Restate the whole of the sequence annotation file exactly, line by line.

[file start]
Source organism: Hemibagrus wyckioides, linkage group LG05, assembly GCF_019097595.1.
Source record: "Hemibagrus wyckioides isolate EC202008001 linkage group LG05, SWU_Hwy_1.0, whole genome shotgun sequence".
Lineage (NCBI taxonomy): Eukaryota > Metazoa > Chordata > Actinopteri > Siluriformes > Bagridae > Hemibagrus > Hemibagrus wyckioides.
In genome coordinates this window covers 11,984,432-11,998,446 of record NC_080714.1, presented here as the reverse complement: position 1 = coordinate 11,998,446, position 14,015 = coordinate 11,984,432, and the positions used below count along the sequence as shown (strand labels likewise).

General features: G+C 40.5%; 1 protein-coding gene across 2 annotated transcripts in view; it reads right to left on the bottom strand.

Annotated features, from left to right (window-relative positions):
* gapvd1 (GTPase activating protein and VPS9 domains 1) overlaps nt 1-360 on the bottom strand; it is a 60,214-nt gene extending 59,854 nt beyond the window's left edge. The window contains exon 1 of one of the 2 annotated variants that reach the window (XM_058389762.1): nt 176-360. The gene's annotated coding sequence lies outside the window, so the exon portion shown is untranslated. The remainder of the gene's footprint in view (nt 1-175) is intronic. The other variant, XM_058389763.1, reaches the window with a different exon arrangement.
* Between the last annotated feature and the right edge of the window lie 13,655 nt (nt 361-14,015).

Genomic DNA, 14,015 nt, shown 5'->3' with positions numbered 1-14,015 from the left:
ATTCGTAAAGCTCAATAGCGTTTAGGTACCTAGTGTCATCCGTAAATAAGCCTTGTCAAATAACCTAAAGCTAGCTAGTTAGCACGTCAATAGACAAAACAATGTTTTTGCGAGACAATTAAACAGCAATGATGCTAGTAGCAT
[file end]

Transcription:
Source organism: Hemibagrus wyckioides, linkage group LG05, assembly GCF_019097595.1.
Source record: "Hemibagrus wyckioides isolate EC202008001 linkage group LG05, SWU_Hwy_1.0, whole genome shotgun sequence".
Lineage (NCBI taxonomy): Eukaryota > Metazoa > Chordata > Actinopteri > Siluriformes > Bagridae > Hemibagrus > Hemibagrus wyckioides.
In genome coordinates this window covers 11,984,432-11,998,446 of record NC_080714.1, presented here as the reverse complement: position 1 = coordinate 11,998,446, position 14,015 = coordinate 11,984,432, and the positions used below count along the sequence as shown (strand labels likewise).

General features: G+C 40.5%; 1 protein-coding gene across 2 annotated transcripts in view; it reads right to left on the bottom strand.

Annotated features, from left to right (window-relative positions):
* gapvd1 (GTPase activating protein and VPS9 domains 1) overlaps nt 1-360 on the bottom strand; it is a 60,214-nt gene extending 59,854 nt beyond the window's left edge. The window contains exon 1 of one of the 2 annotated variants that reach the window (XM_058389762.1): nt 176-360. The gene's annotated coding sequence lies outside the window, so the exon portion shown is untranslated. The remainder of the gene's footprint in view (nt 1-175) is intronic. The other variant, XM_058389763.1, reaches the window with a different exon arrangement.
* Between the last annotated feature and the right edge of the window lie 13,655 nt (nt 361-14,015).

Genomic DNA, 14,015 nt, shown 5'->3' with positions numbered 1-14,015 from the left:
ATTCGTAAAGCTCAATAGCGTTTAGGTACCTAGTGTCATCCGTAAATAAGCCTTGTCAAATAACCTAAAGCTAGCTAGTTAGCACGTCAATAGACAAAACAATGTTTTTGCGAGACAATTAAACAGCAATGATGCTAGTAGCAT